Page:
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2014年1月19日 (日)

東京都知事選 五輪返上論はどこまで本気か

The Yomiuri Shimbun January 18, 2014
Is Hosokawa serious about his call for Tokyo to decline hosting Olympics?
東京都知事選 五輪返上論はどこまで本気か(1月18日付・読売社説)

It is meaningful to discuss the issue of nuclear energy in Tokyo, which consumes a massive amount of electricity, but it is unreasonable to exploit an election for the denuclearization movement.

Former Prime Minister Morihiro Hosokawa, who has expressed his intention to run in the upcoming Tokyo gubernatorial election, is drawing public attention.

Hosokawa has made an antinuclear agenda his main campaign pledge, saying, “I’m concerned that the issue of nuclear power determines the nation’s fate.” He is backed by former Prime Minister Junichiro Koizumi, who advocates immediately breaking with nuclear power.

Both Hosokawa and Koizumi enjoyed high cabinet approval ratings as prime minister. They are adopting election tactics that seek to make the most of the wide public popularity they once enjoyed.

The Tokyo metropolitan government is certainly a major shareholder of Tokyo Electric Power Co. Yet, 50.1 percent of TEPCO shares are owned by the government’s Nuclear Damage Liability Facilitation Fund, which aims to resume operation of the nation’s unclear power stations. It would be irresponsible of Hosokawa to argue that he would be able to stop the restart of nuclear reactors.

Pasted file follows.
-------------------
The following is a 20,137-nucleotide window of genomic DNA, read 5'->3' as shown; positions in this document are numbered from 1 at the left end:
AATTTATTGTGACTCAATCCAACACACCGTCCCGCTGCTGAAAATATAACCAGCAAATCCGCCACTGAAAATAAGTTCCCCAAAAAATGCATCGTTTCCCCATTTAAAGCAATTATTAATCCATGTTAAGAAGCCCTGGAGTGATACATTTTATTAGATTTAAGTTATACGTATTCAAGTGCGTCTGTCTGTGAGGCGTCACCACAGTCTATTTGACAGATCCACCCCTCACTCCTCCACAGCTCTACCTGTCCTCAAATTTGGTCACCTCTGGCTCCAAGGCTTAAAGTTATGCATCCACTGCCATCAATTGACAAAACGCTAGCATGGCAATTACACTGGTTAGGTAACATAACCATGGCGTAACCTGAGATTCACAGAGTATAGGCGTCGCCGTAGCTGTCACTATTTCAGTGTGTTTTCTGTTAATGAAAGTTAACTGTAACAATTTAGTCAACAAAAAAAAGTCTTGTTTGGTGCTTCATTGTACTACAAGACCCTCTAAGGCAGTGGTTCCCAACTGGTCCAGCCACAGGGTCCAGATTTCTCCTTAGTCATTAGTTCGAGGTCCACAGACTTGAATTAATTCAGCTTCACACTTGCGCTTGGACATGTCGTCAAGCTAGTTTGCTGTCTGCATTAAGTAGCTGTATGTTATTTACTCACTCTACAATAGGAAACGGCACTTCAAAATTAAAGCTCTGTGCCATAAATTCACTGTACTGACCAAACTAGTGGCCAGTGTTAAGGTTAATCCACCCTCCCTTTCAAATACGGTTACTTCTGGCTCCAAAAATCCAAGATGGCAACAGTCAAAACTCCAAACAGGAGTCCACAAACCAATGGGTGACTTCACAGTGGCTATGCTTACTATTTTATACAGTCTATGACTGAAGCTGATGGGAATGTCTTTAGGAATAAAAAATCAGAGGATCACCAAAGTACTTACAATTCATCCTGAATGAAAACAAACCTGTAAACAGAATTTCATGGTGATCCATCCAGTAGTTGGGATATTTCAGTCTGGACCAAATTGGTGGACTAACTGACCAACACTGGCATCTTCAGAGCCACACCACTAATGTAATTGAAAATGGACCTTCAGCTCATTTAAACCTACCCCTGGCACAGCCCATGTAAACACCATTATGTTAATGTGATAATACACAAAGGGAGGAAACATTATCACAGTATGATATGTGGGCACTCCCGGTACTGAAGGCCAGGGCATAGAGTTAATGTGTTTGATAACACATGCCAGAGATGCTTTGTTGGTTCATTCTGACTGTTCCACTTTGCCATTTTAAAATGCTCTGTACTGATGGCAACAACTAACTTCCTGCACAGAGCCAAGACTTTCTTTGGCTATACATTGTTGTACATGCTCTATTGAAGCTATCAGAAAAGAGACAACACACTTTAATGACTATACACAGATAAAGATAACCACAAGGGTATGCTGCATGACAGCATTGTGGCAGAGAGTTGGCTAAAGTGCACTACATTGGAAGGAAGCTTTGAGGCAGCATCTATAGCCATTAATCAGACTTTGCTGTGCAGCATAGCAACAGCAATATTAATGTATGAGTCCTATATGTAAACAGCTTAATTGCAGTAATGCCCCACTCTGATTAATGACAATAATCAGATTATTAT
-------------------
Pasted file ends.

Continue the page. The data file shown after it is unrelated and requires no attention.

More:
What must not be overlooked is how Koizumi has positioned the gubernatorial election. He said the election will be a “war between the group that says Japan can grow with zero nuclear power plants and the group that says it cannot.”

He should not simplify the issue of nuclear energy into a choice between two options—zero nuclear power and nuclear promotion—making light of such complicated factors as the possible effect on industries and household finances, measures to cope with global warming and energy security.

Simplistic ideas not enough

Hosokawa has postponed his official press conference on his candidacy twice already, apparently because he has been unable to prepare his election pledges. This illustrates the fact that simplistic ideas do not prepare a person to cope with the variety of problems the Tokyo metropolitan government is facing.

When Tokyo won its bid for the 2020 Olympics and Paralympics last year, Hosokawa called for Tokyo to renounce its selection as host, saying, “Tokyo should have declined to accept the decision because we still have the nuclear problem.” We wonder how serious he is.

The upcoming gubernatorial election will be held because former Gov. Naoki Inose resigned over his suspicious borrowing of ¥50 million in cash from hospital operator Tokushukai. Therefore, we believe Hosokawa should explain his borrowing of ¥100 million from the Tokyo Sagawa Kyubin parcel company, which led to his resignation as prime minister.

Meanwhile, former Health, Labor and Welfare Minister Yoichi Masuzoe, another leading candidate, expressed his determination to pursue the “best Olympics in history,” antidisaster measures, improved medical and nursing care services, and employment measures. We would like Masuzoe to clearly state during the election campaign what concrete measures he plans.

As for nuclear energy, Masuzoe said he will aim to create a society that does not depend on nuclear power generation, instead of immediately reducing nuclear energy use to zero. He also said he would promote energy-saving measures in Tokyo, making efforts to expand the use of renewable energy.

The main question in the race to choose the face of the metropolis is which candidate has a clear vision of Tokyo’s future. Candidates must deepen their discussions through debate and other opportunities.

(From The Yomiuri Shimbun, Jan. 18, 2014)
(2014年1月18日01時27分  読売新聞)


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